The Four Rules of Pitching A Distributor

This is a weekly column behind the scenes of Alex LeMay’s latest project, DARK JOEY. DARK JOEY is a collaboration between LeMay and writer Jim Uhls, who wrote the major motion picture, FIGHT CLUB, as well as his writing partner Ric Krause. Follow along here: #Film-School:lemay-makes-a-series

As we continue to our packaging for the Uhls project I realized that over the years I’ve developed a pretty air-tight system for getting buyers to be able to wrap their heads around the show/series idea I’m pitching them as well as be able to get to a yes or no fairly quickly.

One mistake that I see young content creators making when they would come in to pitch me (back when I was in the program development world) was that they over pitched me. They would come in with a three-ring binder with WAY too much information. They would be so well designed and color coded and have backstory of characters down to what they liked for breakfast and their relationship with their childhood puppy.

All that information is useful for when you make the project, but for selling, it’s overkill and most buyers will throw your beautiful piece of work in the trash once you leave. Sad but true, and I know this because I did it when I was first starting out. My guess is it’s an attempt to show buyers how prepared and dedicated you are. The best way to get their attention is:


You’ll need to create two pitch documents.

  1. A One Sheet – a one sheet is just that; it’s a one page snapshot of your project. It contains:
  • Project Title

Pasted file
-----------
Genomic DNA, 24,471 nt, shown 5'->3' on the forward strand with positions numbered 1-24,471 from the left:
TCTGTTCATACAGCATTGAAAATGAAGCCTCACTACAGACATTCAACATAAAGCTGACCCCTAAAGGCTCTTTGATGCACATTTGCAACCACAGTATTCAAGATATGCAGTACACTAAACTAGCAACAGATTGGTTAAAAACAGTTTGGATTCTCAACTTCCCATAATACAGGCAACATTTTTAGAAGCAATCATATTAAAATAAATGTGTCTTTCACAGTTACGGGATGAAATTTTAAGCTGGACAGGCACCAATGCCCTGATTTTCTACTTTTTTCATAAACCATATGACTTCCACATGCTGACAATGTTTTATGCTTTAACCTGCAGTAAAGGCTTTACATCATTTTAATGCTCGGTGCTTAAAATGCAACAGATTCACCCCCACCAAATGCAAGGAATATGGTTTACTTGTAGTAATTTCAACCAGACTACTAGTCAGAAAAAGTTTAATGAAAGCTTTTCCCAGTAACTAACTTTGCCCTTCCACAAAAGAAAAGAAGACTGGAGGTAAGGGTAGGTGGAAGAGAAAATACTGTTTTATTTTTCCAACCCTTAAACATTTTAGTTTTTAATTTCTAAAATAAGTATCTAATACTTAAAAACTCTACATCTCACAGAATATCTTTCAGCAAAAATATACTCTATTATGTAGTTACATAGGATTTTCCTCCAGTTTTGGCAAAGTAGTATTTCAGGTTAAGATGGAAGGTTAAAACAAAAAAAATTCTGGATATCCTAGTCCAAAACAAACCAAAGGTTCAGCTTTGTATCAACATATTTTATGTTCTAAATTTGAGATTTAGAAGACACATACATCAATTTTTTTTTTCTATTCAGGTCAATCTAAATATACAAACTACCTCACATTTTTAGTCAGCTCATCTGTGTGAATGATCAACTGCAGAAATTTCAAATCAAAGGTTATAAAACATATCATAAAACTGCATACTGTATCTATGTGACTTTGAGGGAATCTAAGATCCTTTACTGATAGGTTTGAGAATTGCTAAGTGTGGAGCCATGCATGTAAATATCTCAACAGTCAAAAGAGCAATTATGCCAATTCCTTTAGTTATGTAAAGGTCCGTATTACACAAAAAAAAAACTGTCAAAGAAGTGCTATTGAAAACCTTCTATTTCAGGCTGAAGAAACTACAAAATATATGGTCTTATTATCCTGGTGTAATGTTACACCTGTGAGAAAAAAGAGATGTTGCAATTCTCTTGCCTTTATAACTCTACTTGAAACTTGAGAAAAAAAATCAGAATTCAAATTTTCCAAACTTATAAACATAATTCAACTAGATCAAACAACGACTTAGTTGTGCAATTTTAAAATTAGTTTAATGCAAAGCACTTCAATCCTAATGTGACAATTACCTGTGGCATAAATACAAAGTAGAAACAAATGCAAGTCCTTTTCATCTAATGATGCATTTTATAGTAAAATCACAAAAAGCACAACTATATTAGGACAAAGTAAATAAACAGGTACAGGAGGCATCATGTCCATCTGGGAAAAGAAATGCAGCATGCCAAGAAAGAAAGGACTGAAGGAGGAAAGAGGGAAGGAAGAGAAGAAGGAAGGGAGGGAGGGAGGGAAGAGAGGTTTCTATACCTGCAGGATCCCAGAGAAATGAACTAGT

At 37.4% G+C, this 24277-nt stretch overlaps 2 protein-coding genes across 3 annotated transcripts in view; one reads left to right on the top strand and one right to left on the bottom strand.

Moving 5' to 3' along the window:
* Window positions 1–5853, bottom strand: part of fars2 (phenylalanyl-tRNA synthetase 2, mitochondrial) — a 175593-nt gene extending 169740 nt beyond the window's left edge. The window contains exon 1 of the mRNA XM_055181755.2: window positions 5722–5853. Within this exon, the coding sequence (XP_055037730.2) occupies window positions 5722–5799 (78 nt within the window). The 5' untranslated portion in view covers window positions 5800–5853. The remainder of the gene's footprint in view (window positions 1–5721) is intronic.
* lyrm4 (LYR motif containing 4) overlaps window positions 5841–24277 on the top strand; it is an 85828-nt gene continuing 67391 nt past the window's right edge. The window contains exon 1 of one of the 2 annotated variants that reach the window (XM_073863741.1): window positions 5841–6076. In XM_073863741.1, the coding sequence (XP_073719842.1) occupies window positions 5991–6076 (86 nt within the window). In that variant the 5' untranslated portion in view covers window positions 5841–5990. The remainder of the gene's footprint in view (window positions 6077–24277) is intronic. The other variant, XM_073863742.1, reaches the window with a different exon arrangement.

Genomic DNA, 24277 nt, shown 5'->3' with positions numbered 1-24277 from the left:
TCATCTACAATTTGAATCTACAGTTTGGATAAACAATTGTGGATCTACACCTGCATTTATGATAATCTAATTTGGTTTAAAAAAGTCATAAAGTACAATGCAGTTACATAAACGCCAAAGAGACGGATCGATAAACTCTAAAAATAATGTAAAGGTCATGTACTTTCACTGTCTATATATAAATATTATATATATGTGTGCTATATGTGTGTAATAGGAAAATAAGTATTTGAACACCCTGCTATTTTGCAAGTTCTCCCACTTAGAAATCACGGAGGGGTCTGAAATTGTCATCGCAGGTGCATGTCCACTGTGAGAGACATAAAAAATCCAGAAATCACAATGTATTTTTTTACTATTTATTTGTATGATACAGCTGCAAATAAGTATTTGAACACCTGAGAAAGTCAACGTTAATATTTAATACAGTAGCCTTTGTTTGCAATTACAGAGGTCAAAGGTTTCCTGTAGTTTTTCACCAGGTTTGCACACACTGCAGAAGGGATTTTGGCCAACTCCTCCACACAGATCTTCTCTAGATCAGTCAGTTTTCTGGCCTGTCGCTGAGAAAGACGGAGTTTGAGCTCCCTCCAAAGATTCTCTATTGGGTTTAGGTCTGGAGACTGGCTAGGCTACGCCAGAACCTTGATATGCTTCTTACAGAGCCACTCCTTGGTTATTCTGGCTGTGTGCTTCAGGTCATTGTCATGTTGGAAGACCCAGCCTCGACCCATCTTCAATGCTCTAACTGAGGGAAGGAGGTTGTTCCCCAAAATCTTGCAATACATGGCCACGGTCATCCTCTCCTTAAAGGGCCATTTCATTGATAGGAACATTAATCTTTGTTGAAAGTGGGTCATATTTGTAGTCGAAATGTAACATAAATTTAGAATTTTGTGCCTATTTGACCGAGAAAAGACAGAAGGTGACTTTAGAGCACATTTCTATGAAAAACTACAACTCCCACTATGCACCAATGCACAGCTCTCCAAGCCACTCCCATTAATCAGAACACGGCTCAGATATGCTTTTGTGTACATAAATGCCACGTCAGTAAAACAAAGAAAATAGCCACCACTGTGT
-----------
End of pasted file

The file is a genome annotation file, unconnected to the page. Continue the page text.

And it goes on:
• Genre
  • The project logline – in two sentence you need to cover: who are the main characters? What happens to them? What is the most important moment of the script? How does the story end? What psychological changes occur by the end. All in two sentences. A good example and a classic is Shakespeare’s ROMEO & JULIET: In medieval Italy, a young man falls in love with the daughter of a sworn enemy. They elope with tragic consequences. Here’s a great article on writing a logline from the Final Draft folks (How to Write a Logline that Sells)
  • Synopsis: A one paragraph, more detailed explanation of the same things the logline covers. One exception – don’t give away the ending – leave them wanting to ask you questions. If they do, you’re in a good place
  • The Talent: List the key onscreen and off-screen talent.
  • Shooting Location: Keep it simple – A Farm House or Soundstage will do.
  • Other projects you’ve done: They may not like this project, but they might like you. This will be at the end of your more expanded pitch deck too.
  1. A short pitch deck - This is usually a well-designed PowerPoint or Keynote presentation - 4 pages, MAX. Includes:
  • All the same sections as the above document – but with a little more detail (don’t go crazy)
  • Series Arc (If you’re pitching a series) - a HIGH-LEVEL description of the first three seasons. No more than 2 sentences each. Buyers want to know the concept isn’t going to burn out after one season